Opinion: If we're going to challenge Islamophobia and controversial comments like those of Boris Johnson, we need to start recognising it as anti-Muslim racism
Islamophobia, or anti-Muslim racism, is no stranger to Ireland. For the past decade, I have been researching with Muslim communities across the Republic of Ireland, specifically focusing on this pernicious phenomenon. Early August witnessed the topic of Islamophobia come to the fore again in public debate in the UK context, this time through the pen of Conservative MP and former minister, Boris Johnson.
His controversial comments on Muslim women and Islamic veiling practices generated much debate. While arguing that the British state should not regulate how Muslim women dress, Johnson referred to those female Muslims who wear the burqa/niqab as "letter boxes" and "bank robbers."
Needless to say, Johnson’s comments were met with strong criticism from a range of commentators. The issue of whether or not Johnson, a well-heeled white non-Muslim male, was best placed to advise on how Muslim women should dress was at the heart of much of the criticism directed towards him; criticism that repeatedly regarded Johnson’s comments as Islamophobic or racist towards Muslims.
From RTÉ Radio One's Morning Ireland, Michael Crick, Political Correspondent for Channel 4 News, reports on calls for Boris Johnson to apologise for comments he made about Muslim women
There were also those who defended him in the ensuing debate. In one discussion, a male panellist, and defender of Johnson, took issue with the notion that Muslims could experience racism as Muslims are not a "race". This is not the first time that I have encountered this point and I want to use the opportunity afforded by Johnson’s comments to address this point.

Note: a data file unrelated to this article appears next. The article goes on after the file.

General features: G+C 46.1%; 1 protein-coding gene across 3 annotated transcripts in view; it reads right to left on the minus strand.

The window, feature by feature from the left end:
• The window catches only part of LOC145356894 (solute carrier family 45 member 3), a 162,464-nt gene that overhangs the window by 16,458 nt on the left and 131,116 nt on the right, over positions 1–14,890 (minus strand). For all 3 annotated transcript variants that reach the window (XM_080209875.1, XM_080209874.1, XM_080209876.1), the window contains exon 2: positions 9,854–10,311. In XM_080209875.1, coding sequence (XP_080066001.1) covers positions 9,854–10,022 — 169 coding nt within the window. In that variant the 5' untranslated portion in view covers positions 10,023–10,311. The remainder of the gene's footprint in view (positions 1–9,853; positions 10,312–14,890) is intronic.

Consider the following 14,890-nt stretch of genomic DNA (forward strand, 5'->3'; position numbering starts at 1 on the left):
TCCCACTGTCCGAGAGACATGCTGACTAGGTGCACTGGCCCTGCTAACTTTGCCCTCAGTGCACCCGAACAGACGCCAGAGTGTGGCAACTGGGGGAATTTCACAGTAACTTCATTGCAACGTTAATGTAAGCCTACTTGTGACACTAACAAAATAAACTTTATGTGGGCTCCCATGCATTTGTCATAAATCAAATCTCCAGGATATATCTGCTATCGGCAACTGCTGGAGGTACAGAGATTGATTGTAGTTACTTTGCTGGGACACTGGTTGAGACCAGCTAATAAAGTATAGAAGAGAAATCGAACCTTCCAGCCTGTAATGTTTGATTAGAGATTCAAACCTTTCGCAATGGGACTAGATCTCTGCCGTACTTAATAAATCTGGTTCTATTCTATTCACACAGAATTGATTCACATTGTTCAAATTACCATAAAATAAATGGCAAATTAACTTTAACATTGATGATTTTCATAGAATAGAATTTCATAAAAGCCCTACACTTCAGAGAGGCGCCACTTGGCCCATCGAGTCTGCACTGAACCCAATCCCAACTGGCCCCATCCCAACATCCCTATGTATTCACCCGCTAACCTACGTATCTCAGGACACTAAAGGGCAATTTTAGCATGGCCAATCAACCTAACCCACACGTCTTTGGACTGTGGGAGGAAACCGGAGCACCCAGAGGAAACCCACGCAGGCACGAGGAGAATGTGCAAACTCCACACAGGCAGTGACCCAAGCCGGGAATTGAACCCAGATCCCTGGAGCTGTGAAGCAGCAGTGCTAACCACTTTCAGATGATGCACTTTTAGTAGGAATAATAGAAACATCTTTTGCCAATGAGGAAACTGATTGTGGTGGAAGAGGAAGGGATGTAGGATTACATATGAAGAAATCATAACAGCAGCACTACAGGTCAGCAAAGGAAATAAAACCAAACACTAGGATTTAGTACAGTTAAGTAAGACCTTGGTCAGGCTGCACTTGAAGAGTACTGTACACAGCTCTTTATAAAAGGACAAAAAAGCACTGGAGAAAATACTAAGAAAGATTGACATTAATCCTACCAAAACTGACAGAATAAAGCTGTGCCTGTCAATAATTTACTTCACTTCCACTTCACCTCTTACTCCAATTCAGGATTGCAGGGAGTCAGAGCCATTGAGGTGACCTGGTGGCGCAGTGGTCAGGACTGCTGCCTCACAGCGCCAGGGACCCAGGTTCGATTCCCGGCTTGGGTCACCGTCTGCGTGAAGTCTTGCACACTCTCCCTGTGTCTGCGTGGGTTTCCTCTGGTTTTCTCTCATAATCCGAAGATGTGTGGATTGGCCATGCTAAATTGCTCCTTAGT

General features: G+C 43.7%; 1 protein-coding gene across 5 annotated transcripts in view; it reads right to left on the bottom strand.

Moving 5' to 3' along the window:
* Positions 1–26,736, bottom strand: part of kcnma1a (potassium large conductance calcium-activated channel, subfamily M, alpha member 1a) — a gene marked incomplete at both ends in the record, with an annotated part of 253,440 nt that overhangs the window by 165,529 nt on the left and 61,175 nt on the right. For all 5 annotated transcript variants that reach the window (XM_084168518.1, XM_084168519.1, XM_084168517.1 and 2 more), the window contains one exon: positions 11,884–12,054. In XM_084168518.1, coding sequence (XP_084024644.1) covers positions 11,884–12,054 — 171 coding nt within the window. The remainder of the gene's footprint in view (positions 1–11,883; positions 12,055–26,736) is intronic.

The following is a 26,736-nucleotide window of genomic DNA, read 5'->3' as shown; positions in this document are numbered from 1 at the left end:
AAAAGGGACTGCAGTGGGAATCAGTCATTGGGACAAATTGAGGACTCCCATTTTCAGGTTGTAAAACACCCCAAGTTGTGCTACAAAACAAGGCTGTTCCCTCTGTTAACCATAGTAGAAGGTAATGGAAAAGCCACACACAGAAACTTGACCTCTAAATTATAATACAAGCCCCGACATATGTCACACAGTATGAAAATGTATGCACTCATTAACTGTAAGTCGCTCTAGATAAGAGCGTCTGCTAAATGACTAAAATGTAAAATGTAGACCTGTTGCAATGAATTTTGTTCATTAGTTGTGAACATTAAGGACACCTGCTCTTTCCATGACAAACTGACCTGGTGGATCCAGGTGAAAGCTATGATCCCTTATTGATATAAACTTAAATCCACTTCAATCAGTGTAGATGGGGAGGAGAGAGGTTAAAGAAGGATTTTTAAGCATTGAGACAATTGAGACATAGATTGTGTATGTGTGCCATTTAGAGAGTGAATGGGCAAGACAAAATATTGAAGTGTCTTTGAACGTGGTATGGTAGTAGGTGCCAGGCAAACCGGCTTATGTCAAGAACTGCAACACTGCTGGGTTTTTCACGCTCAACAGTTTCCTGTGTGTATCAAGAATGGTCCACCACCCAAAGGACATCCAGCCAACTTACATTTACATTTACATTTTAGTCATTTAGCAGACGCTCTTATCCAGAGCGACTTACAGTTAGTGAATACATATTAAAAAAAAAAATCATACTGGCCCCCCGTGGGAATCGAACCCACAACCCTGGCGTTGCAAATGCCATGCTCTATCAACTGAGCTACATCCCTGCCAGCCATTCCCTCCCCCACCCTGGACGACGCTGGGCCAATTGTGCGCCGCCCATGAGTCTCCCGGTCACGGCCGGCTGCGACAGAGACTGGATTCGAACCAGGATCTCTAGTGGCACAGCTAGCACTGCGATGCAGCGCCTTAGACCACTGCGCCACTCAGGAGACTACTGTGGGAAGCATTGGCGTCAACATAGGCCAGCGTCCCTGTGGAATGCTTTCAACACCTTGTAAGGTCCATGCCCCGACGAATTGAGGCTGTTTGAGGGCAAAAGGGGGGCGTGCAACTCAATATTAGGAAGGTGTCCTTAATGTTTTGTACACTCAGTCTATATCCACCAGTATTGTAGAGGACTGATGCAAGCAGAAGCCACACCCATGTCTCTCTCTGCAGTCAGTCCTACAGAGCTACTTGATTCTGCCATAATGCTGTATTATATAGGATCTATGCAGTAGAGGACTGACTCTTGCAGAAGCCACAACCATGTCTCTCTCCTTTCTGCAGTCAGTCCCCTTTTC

Drawing from decades old research, we know today that distinct "races" do not exist. That is not to say that some in society do not refer to people of different skin colours and/or cultures as belonging to different "races". Over the centuries, racial thinking, which has been underpinned by socio-political and economic motivations, has taken root, meaning that people are at times identified by others (and themselves) on the basis of belonging (or not) to distinct "races", even though there is no such thing in reality.
There are over 1.6 billion Muslims worldwide with all the diversity you would expect in 1.6 billion plus non-Muslims
It is important to recognise though that while "races" do not exist in biological terms, "race" is recognised as a sociological concept. From a sociological perspective, "race" is socially constructed and the process is referred to as racialisation. Through racialisation, people are marked out as being members of a particular "race" with all members associated with ascribed, and deemed innate, characteristics, attitudes and tendencies. At a basic level, think of the negative stereotyped characteristics associated with being black, Jewish or a member of the Traveller community. As these examples demonstrate, skin colour, religion and culture can all be implicated in this process of making "race".